There was also an expectation that companies from the CIS region would be listed on the AIFC stock exchange, said Serik.
Meanwhile, Kazakh nationals are encouraged to invest in Samruk-Kazyna’s assets after those companies are listed on the AIFC stock exchange under a programme called the “People’s IPO”.
According to Serik, the People’s IPO offers hundreds of thousands of ordinary Kazakh citizens the opportunity to own shares in the country’s largest companies and is also a new investment instrument for the people.
“People’s IPO allows increased transparency of national enterprises and intensifies public control over their activity. People’s IPO shareholders’ can only be the Republic of Kazakhstan citizens. They have the priority right for shares buying,” Serik added.
Capital markets and asset management are two key pillars of AIFC with private banking and Islamic finance as complimentary pillars.
The plan is to grow the local Kazakh capital market and increase its liquidity to boost economic growth while creating a platform required for all other pillars such as asset management, private banking and Islamic finance.
The capital markets is expected to have a direct gross domestic product (GDP) contribution of US$11.6 billion (RM48.7 billion) from 2016 to 2025 with creation of 900 to 1,100 jobs by 2025.
“Currently, the AIFC authority is carrying out a number of projects devoted to the development of capital markets. These projects are targeted towards developing the Kazakhstani capital market infrastructure and activities, as well as increasing its attractiveness for foreign investor community,” Serik said.
At the same time, Kazakhstan has also set plans to develop its private banking sector and create an Islamic finance market.
The AIFC would give an opportunity for the region’s high net-worth individuals to place their accumulated wealth in Kazakhstan. The financial centre also provides a platform for international private banking companies to set up their offices within the centre.
The AIFC also aims to become a regional hub for Islamic finance by creating favourable conditions for the operation and development of Islamic financial institutions.
Local analysts have said Kazakhstan policymakers are using Malaysia as a role model to become an Islamic financial hub in the CIS region.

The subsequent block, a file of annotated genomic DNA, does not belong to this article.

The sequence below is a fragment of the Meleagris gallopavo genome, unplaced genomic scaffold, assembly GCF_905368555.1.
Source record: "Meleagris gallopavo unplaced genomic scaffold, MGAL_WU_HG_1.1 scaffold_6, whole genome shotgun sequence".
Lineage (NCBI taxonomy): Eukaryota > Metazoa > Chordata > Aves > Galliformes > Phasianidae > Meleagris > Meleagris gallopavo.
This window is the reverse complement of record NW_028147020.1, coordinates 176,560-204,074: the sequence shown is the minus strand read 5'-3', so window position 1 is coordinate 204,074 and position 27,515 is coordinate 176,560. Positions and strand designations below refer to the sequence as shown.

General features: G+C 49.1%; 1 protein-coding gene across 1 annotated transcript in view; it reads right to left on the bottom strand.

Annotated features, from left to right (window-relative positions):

Despite that, they believed that Kazakhstan would not be a serious rival to Malaysia as its GDP is less than half the size of Malaysia’s at US$184.4 billion as of last year.
Meanwhile, the AIFC is adopting the principles of common law — the United Kingdom’s law and standards — to ensure easier investment activities, so as to put Kazakhstan in the global financial map.
The AIFC will also be rendered by an independent AIFC court.
According to the AIFC website, judges at the AIFC Court will have exclusive jurisdiction over disputes between AIFC participants, bodies and/or their foreign employees as well as disputes relating to operations carried out in AIFC and regulated by AIFC law and disputes transferred to AIFC Courts by agreement of parties, except criminal and administrative proceedings.
“With other pre-conditions in place, availability of a modern exchange infrastructure based on international standards will provide easy access to Kazakhstan’s capital market for global investors and attract foreign capital into the AIFC market allowing large local issuers to secure sufficient funding in Astana and avoid dual listing on other markets,” said Serik.
Once the AIFC is launched, all the capital market listed on the current Kazakhstan Stock Exchange (KASE) will be moved to Astana.
Meanwhile, KASE, which is based in Almaty, will become a currency exchange centre.
“KASE tried to reform itself for many years, but in the conditions
of tight regulations and lack of capacity (i.e. human resources, know-how, etc), it hasn’t been able to succeed for several years,” said Serik, adding that it needed many improvements.